The older commentators on this passage, for the most part, took it in the special sense of “the elements of nature,” “the heavenly bodies,” either as the objects of Gentile worship or as marking the times of the Jewish festivals. There is, however, little doubt that the other sense is best: “the elements or rudiments of religious teaching.” These are called “the elements of the world” because they were mundane and material; they included no clear recognition of spiritual things. The earlier forms of Gentile and even of Jewish religion relied mostly on the senses, that’s why rites, rituals, regulations, and ceremonies became the most important elements. This same phrase, in the same sense, occurs twice in the Epistle to the Colossians.[10] [11] How true this is of many who begin their spiritual lives in the Church. They learn all the required rites and ceremonies before they are introduced to the basic Gospel and Epistles to grow up in God’s Word. Unfortunately, like the Jews, they become stuck in their elementary spiritual education and never move on.

Scottish minister and theological author, James Macknight (1721-1800) give a critical look at whether or not the rites and rituals of Moses excelled in any way over the rites and rituals of heathenism. It begins by looking at their divine origin and the knowledge of a real atonement for sin, exhibited by types and figures of their respective religions. When examined closely, we see that the subjects of God’s moral government, given in its precepts, the law of Moses in the Jewish religion afforded the Jew no better hope of pardon than the idolatry laws of heathen. Like the law of nature, the Law of Moses required perfect obedience to all its precepts, under the penalty of death. Consequently, it subjected every disobedient follower to death without mercy.

Another thing that Macknight points out is that the Jewish religion offered no better sacrifices and more thorough purifications than the heathen religions. The water and blood may claim to cleanse the body, but it did not cleanse the conscience from the guilt of disobedience. While they both required strict obedience to all the rules, they offered no assistance that enabled them to obey its requirements. In other words, neither the Hebrew nor the Heathen religions were able to procure the pardon for disobedience and thereby proved unable to save them from the sentence of death. So, since all the rites, rituals, regulations, and ceremonies of both religions offered no salvation, they also offered no promise of eternal life even to the most obedient adherents. That’s why the Apostle Paul, here in verse three, accuses them of going back to the basic elements of heathenism, which bore a close resemblance to the elements of Hebraism. No wonder the Apostle was confounded that the Galatians, who were given both salvation and eternal life through faith in Jesus Messiah, were trading their freedom through grace for a set of failed rites, rituals, regulations, and ceremonies through the Law.[12]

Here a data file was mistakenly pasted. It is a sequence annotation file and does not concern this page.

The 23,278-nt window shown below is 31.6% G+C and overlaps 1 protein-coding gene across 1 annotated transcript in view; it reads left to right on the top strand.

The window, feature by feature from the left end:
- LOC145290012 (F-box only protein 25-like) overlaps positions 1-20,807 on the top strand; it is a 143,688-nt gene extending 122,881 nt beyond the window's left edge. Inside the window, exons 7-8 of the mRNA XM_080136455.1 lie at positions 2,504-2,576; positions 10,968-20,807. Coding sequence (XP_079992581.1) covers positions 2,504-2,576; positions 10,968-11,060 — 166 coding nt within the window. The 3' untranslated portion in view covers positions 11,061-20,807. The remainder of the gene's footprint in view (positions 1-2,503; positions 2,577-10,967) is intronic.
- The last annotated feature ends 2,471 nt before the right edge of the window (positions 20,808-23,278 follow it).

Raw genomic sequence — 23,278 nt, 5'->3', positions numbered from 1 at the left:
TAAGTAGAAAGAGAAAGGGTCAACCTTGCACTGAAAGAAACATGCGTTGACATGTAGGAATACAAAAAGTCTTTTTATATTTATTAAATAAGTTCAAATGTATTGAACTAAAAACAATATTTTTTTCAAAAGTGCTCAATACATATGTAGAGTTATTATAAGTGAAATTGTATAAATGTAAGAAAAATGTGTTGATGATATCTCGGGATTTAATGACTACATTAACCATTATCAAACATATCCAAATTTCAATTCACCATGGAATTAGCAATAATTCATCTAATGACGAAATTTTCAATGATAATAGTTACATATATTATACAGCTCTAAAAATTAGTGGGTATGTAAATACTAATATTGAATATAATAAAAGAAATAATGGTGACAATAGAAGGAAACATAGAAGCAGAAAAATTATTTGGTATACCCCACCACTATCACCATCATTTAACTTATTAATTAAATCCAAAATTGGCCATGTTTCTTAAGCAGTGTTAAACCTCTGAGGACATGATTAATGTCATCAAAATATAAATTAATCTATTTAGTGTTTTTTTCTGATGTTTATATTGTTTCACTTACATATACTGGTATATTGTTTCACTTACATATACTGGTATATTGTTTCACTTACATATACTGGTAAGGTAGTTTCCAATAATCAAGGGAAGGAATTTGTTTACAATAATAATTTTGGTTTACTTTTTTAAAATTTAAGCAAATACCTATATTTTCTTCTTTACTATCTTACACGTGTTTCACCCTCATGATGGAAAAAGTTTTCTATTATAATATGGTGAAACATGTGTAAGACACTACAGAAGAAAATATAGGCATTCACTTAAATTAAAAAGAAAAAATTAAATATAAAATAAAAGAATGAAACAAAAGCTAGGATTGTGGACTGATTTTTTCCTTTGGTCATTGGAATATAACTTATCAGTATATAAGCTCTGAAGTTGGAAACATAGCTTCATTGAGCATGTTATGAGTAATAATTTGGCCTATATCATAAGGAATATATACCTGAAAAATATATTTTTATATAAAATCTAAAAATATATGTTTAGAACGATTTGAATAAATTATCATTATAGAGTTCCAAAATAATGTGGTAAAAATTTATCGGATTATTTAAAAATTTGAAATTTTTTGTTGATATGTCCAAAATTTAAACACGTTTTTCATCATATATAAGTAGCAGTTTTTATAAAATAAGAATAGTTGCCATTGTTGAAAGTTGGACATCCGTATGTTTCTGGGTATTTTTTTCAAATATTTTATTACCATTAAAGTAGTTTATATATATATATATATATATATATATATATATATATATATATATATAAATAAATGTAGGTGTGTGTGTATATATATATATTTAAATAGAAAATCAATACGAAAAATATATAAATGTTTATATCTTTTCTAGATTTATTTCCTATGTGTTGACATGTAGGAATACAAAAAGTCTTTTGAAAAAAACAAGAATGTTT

[1] Marius Victorinus, Commentary on Galatians, loc. cit.

[2] Hebrews 5:12

[3] Haimo of Auxerre: Commentary on Galatians, loc. cit.

[4] Bruno the Carthusian: Commentary on Galatians, loc. cit.

[5] Nicholas of Lyra: Commentary on Galatians, loc. cit.

[6] Martin Luther: Commentary on Galatians, loc. cit.

[7] Edwards, Jonathan. The Complete Works of Jonathan Edwards: op. cit., (Kindle Location 4784-4810)

[8] See King James Version.  The NIV has “the basic principles of the world.”

[9] Adam Clarke: Commentary on Galatians, loc. cit.

[10] Colossians 2:8; 2:20

[11] Charles John Ellicott: New Testament Commentary for English Readers, 1878, loc. cit.

[12] James Macknight: Apostolical Epistles, op. cit., pp. 168-169

About drbob76

Retired missionary, pastor, seminary professor, Board Certified Chaplain and American Cancer Society Hope Lodge Director.